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Online TV Shows are trending towards a subscription only model

It has been fascinating watching the tentative forays of broadcast networks coming to grips with putting TV shows online.

Many Gen-Yers are taking the trend towards placing all TV content online for granted, and perhaps in the larger strategic sense it makes perfect sense for advertising industry and broadcasters to team up in order to take advantage of the Internets capacity to deliver more targeted advertising content. However, robust business models for incorporating profile driven advertising for TV shows do not really exist yet, and the jury is still out on if this translates into buyer behavior that would ultimately generate more revenue. In the meantime we are witnessing a retrenchment of sorts:

According to an article in the NY times today, AT&T, Comcast, DirecTV, Time Warner Cable and Verizon are among the companies exploring a subscribers-only approach to online TV.

Broadcasters “went out and did deals to put content on broadband without a whole lot of thought about the long-term financial model,” said Jeffrey L. Bewkes, chief executive of Time Warner and a principal supporter of the new subscriber-only Web video plan. “If people aren’t subscribing to the programming, you probably shouldn’t put it online, because then half of the financial support goes away. That isn’t good. It hasn’t been good for the newspaper industry.”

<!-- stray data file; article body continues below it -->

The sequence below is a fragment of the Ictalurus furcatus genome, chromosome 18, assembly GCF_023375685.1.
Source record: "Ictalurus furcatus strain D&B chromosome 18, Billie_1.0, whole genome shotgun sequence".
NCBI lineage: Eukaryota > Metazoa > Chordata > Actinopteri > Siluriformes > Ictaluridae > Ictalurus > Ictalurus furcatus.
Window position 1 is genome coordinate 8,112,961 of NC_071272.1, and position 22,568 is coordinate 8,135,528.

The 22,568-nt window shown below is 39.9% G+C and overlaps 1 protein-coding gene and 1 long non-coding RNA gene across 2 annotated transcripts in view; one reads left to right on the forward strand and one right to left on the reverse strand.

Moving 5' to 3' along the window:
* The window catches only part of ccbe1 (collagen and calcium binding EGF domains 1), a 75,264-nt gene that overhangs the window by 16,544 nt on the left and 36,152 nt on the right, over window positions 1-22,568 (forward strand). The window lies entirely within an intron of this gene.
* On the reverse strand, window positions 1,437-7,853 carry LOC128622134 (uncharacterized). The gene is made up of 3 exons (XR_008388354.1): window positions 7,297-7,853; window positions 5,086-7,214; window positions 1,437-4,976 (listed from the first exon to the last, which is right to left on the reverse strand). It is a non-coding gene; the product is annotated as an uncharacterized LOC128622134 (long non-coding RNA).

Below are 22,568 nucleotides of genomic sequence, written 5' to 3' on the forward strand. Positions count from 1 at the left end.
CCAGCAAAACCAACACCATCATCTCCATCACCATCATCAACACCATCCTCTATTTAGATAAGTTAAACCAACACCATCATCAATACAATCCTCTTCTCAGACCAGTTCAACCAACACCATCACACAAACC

Ingonish Gravestone at Sunset

Image by JB Photo via Flickr

While a younger web-savy generation is thinking about concepts like trading their google searches and twitter activity to advertisers, in exchange for fewer and more targeted ads, the mechanics for this do not exist yet, and the aggregation platforms (like HULU and Boxee) that could deliver such business models are viewed with deep suspicion by network executives.